EGU2020-14843
https://doi.org/10.5194/egusphere-egu2020-14843
EGU General Assembly 2020
© Author(s) 2020. This work is distributed under
the Creative Commons Attribution 4.0 License.

Towards a probabilistic assessment of sediment yields in a mountainous area: the case study of Valle Camonica

Gian Battista Bischetti1,2, Paolo Sala1, Paolo Fogliata1, Emanuele Morlotti1, and Alessio Cislaghi1,2
Gian Battista Bischetti et al.
  • 1Department of Agricultural and Environmental Sciences (DiSAA), University of Milan, Milan, Italy (bischetti@unimi.it)
  • 2Centre of Applied Studies for the Sustainable Management and Protection of Mountain Areas (Ge.S.Di.Mont), University of Milan, Edolo (BS), Italy

Sediment production and delivery are hillslope processes characterized by significant variability and uncertainty, especially in mountain drainage catchments. Although sediments can be originated from several phenomena, such as slope instabilities, soil erosion and streambank failures, rainfall-induced landsliding, eventually turned into debris flows, is the dominant mechanism producing and conveying huge volumes of solid material to downstream areas through the channel network and therefore causing an increase of flood frequency.

Such landslide-derived mechanisms cause damage, directly and indirectly, to public and/or private properties and infrastructure on alluvial fans that are basically due to the increase of clogging probability of bridges, instream sediment accumulation, and significant geomorphological change. Identifying the sediment upstream source areas and quantifying a probability distribution of the mobilized- and delivered-sediment volume, then, is crucial for the protection of downstream areas. However, such purpose still remain extremely challenging because of scarcity, or even lack, of time-consuming direct measurements that are generally carried out at small scale and cover short time periods.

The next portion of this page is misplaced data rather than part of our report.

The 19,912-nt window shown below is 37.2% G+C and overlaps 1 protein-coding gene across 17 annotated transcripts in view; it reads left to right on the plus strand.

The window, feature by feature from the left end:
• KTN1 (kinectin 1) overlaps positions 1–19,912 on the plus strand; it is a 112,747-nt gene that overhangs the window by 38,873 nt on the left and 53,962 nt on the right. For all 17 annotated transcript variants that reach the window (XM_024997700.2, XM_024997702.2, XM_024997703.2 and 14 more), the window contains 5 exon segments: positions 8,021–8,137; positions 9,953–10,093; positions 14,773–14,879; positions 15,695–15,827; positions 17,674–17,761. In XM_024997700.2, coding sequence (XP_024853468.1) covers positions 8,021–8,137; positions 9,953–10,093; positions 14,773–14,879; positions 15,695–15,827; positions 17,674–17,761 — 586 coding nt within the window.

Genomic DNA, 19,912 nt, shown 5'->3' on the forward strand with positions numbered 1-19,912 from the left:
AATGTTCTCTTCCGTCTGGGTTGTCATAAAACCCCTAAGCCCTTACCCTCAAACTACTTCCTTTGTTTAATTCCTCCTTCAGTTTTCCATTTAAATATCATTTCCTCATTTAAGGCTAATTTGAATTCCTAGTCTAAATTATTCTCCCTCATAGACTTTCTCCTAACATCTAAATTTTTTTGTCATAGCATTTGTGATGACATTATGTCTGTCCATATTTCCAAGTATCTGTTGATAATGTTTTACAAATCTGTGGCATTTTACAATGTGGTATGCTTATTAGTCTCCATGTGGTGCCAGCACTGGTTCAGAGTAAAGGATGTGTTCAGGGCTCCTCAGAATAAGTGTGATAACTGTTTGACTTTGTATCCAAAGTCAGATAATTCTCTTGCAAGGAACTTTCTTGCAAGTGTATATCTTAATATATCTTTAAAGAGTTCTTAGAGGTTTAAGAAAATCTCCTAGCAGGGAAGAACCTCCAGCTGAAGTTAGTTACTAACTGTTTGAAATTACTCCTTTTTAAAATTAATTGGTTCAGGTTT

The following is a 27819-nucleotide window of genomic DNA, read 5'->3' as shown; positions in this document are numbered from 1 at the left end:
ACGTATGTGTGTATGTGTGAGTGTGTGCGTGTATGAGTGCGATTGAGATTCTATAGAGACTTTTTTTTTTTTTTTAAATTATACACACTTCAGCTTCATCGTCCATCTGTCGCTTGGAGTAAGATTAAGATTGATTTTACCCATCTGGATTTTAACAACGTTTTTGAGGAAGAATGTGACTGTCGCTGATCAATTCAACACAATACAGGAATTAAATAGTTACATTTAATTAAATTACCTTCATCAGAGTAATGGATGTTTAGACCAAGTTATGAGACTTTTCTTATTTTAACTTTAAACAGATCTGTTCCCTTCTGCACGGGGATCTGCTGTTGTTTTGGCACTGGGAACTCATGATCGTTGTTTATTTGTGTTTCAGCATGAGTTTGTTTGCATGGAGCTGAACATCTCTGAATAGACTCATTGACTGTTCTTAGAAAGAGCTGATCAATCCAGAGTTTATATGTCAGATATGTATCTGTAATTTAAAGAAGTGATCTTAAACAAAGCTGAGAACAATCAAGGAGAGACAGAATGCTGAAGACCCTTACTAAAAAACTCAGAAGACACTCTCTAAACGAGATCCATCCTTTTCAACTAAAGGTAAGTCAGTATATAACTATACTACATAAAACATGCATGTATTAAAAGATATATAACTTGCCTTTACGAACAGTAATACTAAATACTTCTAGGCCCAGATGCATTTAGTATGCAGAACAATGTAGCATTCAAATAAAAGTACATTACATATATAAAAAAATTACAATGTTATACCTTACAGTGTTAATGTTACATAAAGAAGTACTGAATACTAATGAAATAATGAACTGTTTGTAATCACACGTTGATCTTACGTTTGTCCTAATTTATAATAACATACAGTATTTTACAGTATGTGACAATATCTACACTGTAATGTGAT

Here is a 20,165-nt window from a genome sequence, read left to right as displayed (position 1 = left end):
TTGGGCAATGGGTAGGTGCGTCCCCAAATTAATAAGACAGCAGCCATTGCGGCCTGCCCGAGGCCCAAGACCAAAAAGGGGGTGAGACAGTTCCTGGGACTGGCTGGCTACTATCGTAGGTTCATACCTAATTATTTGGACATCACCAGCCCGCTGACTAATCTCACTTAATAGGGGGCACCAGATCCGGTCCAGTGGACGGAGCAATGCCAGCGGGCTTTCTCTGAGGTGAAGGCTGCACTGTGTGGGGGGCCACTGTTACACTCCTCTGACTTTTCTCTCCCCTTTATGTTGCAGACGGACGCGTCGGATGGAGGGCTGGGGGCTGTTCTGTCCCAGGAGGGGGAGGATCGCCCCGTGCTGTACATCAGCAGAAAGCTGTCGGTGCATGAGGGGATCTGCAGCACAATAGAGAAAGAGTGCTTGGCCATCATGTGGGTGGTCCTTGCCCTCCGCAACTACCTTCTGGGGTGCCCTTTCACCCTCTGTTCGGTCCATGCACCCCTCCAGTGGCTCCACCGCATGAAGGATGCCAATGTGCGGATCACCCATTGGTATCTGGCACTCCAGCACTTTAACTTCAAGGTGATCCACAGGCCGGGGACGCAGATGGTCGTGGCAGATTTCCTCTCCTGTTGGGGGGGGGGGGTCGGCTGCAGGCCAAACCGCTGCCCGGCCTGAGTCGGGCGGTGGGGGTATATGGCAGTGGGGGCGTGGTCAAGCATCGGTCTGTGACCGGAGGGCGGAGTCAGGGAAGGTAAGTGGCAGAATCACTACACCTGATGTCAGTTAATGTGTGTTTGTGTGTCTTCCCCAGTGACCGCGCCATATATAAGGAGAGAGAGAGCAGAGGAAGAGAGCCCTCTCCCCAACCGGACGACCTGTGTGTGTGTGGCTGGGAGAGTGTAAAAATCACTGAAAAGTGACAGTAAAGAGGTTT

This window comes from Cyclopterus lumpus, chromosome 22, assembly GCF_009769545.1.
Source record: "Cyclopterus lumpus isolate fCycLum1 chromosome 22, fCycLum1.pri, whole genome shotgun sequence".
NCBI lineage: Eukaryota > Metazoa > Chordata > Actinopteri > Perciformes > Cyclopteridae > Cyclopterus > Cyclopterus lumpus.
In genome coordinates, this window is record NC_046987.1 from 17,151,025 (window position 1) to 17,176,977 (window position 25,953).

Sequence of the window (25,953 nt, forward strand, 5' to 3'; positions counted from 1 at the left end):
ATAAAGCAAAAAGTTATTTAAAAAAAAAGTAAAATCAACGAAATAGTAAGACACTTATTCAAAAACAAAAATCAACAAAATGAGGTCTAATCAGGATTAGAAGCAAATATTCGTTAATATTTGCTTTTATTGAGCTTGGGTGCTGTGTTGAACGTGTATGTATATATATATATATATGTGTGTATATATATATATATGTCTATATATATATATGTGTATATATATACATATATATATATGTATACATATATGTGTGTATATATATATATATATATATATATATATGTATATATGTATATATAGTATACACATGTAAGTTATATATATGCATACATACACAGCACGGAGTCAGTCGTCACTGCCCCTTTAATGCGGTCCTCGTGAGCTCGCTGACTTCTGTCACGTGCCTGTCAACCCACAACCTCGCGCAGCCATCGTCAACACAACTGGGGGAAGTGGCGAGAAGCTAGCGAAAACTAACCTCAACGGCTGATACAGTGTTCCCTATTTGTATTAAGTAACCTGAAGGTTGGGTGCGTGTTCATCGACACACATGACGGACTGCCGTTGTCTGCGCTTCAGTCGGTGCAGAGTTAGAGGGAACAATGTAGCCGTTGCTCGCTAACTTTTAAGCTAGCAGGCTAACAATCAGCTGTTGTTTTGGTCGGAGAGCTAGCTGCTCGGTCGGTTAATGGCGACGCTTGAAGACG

On this background, this work proposes a simplified procedure to estimate a probability distribution of the sediment yields combining: (i) rainfall intensity-duration-frequency (IDF) relationships for estimating synthetic precipitation with specific return time; (ii) a three-dimensional slope stability model to assess the rainfall-induced shallow landslides susceptibility; (iii) a connectivity index for mapping the probability of sediment delivery; and (iv) a simple hydrological model based on SCS-CN method to estimate the flood peak, and furthermore the probability distribution of sediment flux. The procedure requests low-resolution maps, usually available at the regional scale, such as digital elevation model, land cover, geology, lithology, and IDF curves, and represents a planning tool for climate and land cover change mitigation that can be extremely useful for forest managers, hydraulic engineering and watershed planners.

The procedure was tested on several small mountainous headwater catchments in Valle Camonica, located into the Central Italian Prealps, mostly covered by forests, with settlements on alluvial fans, and prone to shallow landslide, debris flood, and debris flow. It was qualitatively validated on the landslide inventory and the mapped flood areas, showing comparable results.

How to cite: Bischetti, G. B., Sala, P., Fogliata, P., Morlotti, E., and Cislaghi, A.: Towards a probabilistic assessment of sediment yields in a mountainous area: the case study of Valle Camonica, EGU General Assembly 2020, Online, 4–8 May 2020, EGU2020-14843, https://doi.org/10.5194/egusphere-egu2020-14843, 2020

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Presentation version 1 – uploaded on 04 May 2020
  • AC1: Comment on EGU2020-14843, Alessio Cislaghi, 07 May 2020

    A note:

    In the present work, we combined empirical approaches and physical-based models. Both methods provide indicative assessments in terms of potential magnitude of extreme events, useful for a suitable catchment management. Some indexes, commonly used in practice, showed the range of magnitude of possible extreme events (e.g., debris-flows, shallow landslides), whereas physical-based models (and the connectivity index) can identify the portion of catchments in which there are a critical combination between a high landslide susceptibility and a high sediment connectivity, i.e. areas in which the local technicians have to concentrate thier monitoring and interventions. 

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    Here, some references:

    Cislaghi, A., Bischetti, G.B., 2019. Source areas, connectivity, and delivery rate of sediments in mountainous-forested hillslopes: A probabilistic approach. Science of The Total Environment 652, 1168–1186.
    Cislaghi, A., Rigon, E., Lenzi, M.A., Bischetti, G.B., 2018. A probabilistic multidimensional approach to quantify large wood recruitment from hillslopes in mountainous-forested catchments. Geomorphology 306, 108–127.
    Cavalli, M., Trevisani, S., Comiti, F., Marchi, L., 2013. Geomorphometric assessment of spatial sediment connectivity in small Alpine catchments. Geomorphology 188, 31–41.
    Persichillo, M.G., Bordoni, M., Cavalli, M., Crema, S., Meisina, C., 2018. The role of human activities on sediment connectivity of shallow landslides. CATENA 160, 261–274.